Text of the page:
News10NBC Investigates: Death of women originally linked to serial killer Shawcross remains open case

Death of women originally linked to serial killer Shawcross remains open case

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ROCHESTER, N.Y. — For many of you, especially the families of his victims, hearing the name and seeing the face of Arthur Shawcross may evoke terrible memories. He murdered 11 women in the late 1980s, burying their bodies around the county.

The case of one woman, linked to Shawcross early on, has never been solved, and it has haunted two women who believe they may have been the last to see her alive.

They’ve never told their story until now. 

In October 1989, Kristin Beaton and her friend Wendy Malcolm were 19 years old, back from college for the weekend, and heading home to Hilton after a night out in the city. But as they drove on I-490 westbound and approached the canal just before I-390, their lives changed.

“A woman just runs out in front of us and we have to slam on our breaks,” Beaton said. “She had blood on her and everything.”

Beaton says they saw a man come out from the dark after the woman and get into a car parked on the side of the highway. The girls wanted to call 911, but this was 1989. So they had to drive and find a pay phone. They found one at the Lyell Avenue Wegmans.

Before police got to I-490, the woman crawled into the middle lane and was hit and killed by a car.

“It’s more than, she got hit by a car,” Beaton said. “Someone brutally attacked her and that has been kind of not out there.”

The woman killed was Linda Lee Hymes. At the same time she was killed, police were finding the bodies of women around the county, usually near water. In Democrat & Chronicle stories and News10NBC special reports in late 1989 and early 1990, Hymes was among the list of potential victims of Arthur Shawcross.

His targets were always prostitutes. Both Hymes and Shawcross lived on Alexander Street, less than half a mile apart.

News10NBC Investigative Reporter, Berkeley Brean: “For a long time you have felt that the person, the man you saw on that highway, could have been Arthur Shawcross.”
Kristin Beaton: “I still do, yeah.”

To learn more, Berkeley went to meet retired RPD investigator Lynde Johnston.
“Linda Lee Hymes,” Berkeley said“If you look at the old D&C articles she’s among the list of possible victims of Arthur Shawcross.”

“Well anybody that had a lifestyle, I’ll say, at that time we didn’t want to overlook anything so we put them all up,” Johnston said from his kitchen table. “We had charts on all of them. We looked for commonalities.”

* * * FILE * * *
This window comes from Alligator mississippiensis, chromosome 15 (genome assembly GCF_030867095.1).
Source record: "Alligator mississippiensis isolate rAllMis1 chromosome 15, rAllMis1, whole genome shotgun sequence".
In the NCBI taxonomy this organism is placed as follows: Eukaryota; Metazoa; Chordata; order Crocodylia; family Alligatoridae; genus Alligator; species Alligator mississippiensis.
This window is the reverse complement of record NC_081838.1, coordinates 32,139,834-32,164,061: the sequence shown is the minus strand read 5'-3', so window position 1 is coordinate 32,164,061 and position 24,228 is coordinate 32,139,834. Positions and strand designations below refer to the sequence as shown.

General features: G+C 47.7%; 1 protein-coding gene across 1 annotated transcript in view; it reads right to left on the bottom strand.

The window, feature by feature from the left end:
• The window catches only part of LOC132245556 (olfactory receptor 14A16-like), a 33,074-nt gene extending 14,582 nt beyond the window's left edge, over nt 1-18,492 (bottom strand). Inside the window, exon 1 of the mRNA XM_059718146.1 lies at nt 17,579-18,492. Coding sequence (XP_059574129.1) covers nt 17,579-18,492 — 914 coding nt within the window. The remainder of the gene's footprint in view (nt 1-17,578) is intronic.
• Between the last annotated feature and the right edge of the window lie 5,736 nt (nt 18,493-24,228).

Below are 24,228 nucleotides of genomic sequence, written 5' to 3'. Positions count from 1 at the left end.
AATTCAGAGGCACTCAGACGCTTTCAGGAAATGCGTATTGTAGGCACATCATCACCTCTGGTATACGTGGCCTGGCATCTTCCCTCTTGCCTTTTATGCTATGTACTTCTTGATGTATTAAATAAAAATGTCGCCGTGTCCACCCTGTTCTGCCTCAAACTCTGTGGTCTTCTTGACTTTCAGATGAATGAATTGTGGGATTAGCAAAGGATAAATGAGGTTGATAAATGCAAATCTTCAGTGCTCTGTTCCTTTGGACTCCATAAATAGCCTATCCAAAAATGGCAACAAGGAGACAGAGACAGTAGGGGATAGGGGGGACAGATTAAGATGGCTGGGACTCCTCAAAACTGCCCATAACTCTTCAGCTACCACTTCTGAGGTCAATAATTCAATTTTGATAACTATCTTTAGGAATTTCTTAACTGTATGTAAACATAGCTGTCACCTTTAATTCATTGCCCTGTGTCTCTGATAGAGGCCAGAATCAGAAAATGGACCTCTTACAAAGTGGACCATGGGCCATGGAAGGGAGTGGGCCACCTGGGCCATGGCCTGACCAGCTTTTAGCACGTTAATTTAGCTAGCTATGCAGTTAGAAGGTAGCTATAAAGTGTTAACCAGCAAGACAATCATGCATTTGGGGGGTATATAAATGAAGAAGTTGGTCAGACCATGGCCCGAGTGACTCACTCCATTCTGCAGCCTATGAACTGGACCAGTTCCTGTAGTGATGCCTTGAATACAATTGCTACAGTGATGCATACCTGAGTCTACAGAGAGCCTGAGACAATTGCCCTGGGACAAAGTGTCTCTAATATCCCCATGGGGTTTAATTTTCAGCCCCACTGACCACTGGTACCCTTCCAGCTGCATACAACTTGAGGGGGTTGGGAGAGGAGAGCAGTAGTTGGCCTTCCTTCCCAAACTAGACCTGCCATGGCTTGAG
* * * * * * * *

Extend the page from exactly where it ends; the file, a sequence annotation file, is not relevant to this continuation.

Johnston was one of the RPD investigators assigned to the serial murders.

“She is not, however, one of the official victims,” Berkeley said. “Why not?”

“Well, for some reasons which I can’t disclose because the case is, believe it or not, still open. So I got to be careful but it just didn’t match,” he said.

At one point Johnston said 17 women were potential victims. In the end, Shawcross was convicted of killing 11.

Hymes was not one of them. But her case is still open.

Berkeley Brean: “Why would the case still be open?”
Lynde Johnston, RPD investigator (ret.): “They’re never closed.”
Berkeley Brean: “But she was hit by a car. That was her cause of death.”
Lynde Johnston: “That’s true. But there is something that happened prior to that. There was at least an assault that happened.”

After her death, News10NBC did a Crime Stoppers story on Hymes. State Police closed I-490 for the re-enactment. With the voice of News10NBC’s Warren Doremus, the story re-played Hymes running out in front of the girls’ car. But it also describes the man who got into the car as being black.

That was one of the reasons Hymes was dismissed as a possible Shawcross victim.

Watch the News10NBC Crime Stoppers report on the death of Linda Lee Hymes:

Crime Stopper Report on the death of Linda Lee Hymes

“Maybe someone will consider looking at her case again,” Beaton said

Beaton reached out to News10NBC about her story in February. She says she was interviewed by police twice, but she can’t recall her description of the man in the car. Berkeley told her what police told him.

Berkeley Brean: “They’re pretty convinced that it was not Shawcross.”
Kristin Beaton: “Okay.”
Berkeley Brean: “It was somebody, but it wasn’t him.”
Kristin Beaton: “So, that makes me even more want this story out there. Because if it wasn’t Arthur Shawcross, then it was someone that hurt her and that person could be walking this earth right now and she deserves justice.”

Beaton told Berkeley she pictures Linda Lee Hymes every time she drives I-490 west. She has always felt guilty about driving away in search of a pay phone. She wonders if Hymes’ life would have been saved if she and her friend had just stayed there. 

News10NBC learned Hymes was buried at Riverside Cemetery on Lake Avenue. With the help of a map and cemetery staff, we found her grave site. It’s plot 203.

A small metal marking buried four inches under the ground is the only thing that signifies her final resting spot.

Berkeley hasn’t been able to find any of Hymes’ relatives. He reached out to the funeral home that did her service 35 years ago, and hopefully they’ll be able to connect that way.
The RPD records show the last report in Hymes’ file was in 1991. RPD says all the investigators who worked on her case are retired, but someone will get assigned if new information comes in now.